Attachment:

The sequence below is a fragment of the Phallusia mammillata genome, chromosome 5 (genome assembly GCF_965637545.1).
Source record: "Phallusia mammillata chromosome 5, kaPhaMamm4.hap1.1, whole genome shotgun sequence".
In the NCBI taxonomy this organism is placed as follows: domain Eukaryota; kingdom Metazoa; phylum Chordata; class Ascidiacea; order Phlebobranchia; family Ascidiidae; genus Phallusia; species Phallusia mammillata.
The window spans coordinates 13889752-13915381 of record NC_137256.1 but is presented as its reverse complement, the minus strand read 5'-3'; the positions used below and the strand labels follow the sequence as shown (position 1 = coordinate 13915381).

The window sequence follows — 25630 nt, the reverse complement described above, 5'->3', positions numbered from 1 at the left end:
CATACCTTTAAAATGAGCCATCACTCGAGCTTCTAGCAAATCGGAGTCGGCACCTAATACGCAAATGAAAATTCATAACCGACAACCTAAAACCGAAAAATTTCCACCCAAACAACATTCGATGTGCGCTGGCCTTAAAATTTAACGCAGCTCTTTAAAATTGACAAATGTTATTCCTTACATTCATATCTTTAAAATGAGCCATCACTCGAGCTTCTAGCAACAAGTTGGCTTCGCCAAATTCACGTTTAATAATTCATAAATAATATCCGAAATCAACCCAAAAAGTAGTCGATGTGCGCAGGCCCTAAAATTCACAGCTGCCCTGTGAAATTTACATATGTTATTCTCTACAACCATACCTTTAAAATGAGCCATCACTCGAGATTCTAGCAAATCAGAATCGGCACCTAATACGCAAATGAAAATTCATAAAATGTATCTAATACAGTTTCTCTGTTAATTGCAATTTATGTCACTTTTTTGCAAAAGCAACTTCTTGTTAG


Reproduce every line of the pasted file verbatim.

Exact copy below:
The sequence below is a fragment of the Phallusia mammillata genome, chromosome 5 (genome assembly GCF_965637545.1).
Source record: "Phallusia mammillata chromosome 5, kaPhaMamm4.hap1.1, whole genome shotgun sequence".
In the NCBI taxonomy this organism is placed as follows: domain Eukaryota; kingdom Metazoa; phylum Chordata; class Ascidiacea; order Phlebobranchia; family Ascidiidae; genus Phallusia; species Phallusia mammillata.
The window spans coordinates 13889752-13915381 of record NC_137256.1 but is presented as its reverse complement, the minus strand read 5'-3'; the positions used below and the strand labels follow the sequence as shown (position 1 = coordinate 13915381).

The window sequence follows — 25630 nt, the reverse complement described above, 5'->3', positions numbered from 1 at the left end:
CATACCTTTAAAATGAGCCATCACTCGAGCTTCTAGCAAATCGGAGTCGGCACCTAATACGCAAATGAAAATTCATAACCGACAACCTAAAACCGAAAAATTTCCACCCAAACAACATTCGATGTGCGCTGGCCTTAAAATTTAACGCAGCTCTTTAAAATTGACAAATGTTATTCCTTACATTCATATCTTTAAAATGAGCCATCACTCGAGCTTCTAGCAACAAGTTGGCTTCGCCAAATTCACGTTTAATAATTCATAAATAATATCCGAAATCAACCCAAAAAGTAGTCGATGTGCGCAGGCCCTAAAATTCACAGCTGCCCTGTGAAATTTACATATGTTATTCTCTACAACCATACCTTTAAAATGAGCCATCACTCGAGATTCTAGCAAATCAGAATCGGCACCTAATACGCAAATGAAAATTCATAAAATGTATCTAATACAGTTTCTCTGTTAATTGCAATTTATGTCACTTTTTTGCAAAAGCAACTTCTTGTTAG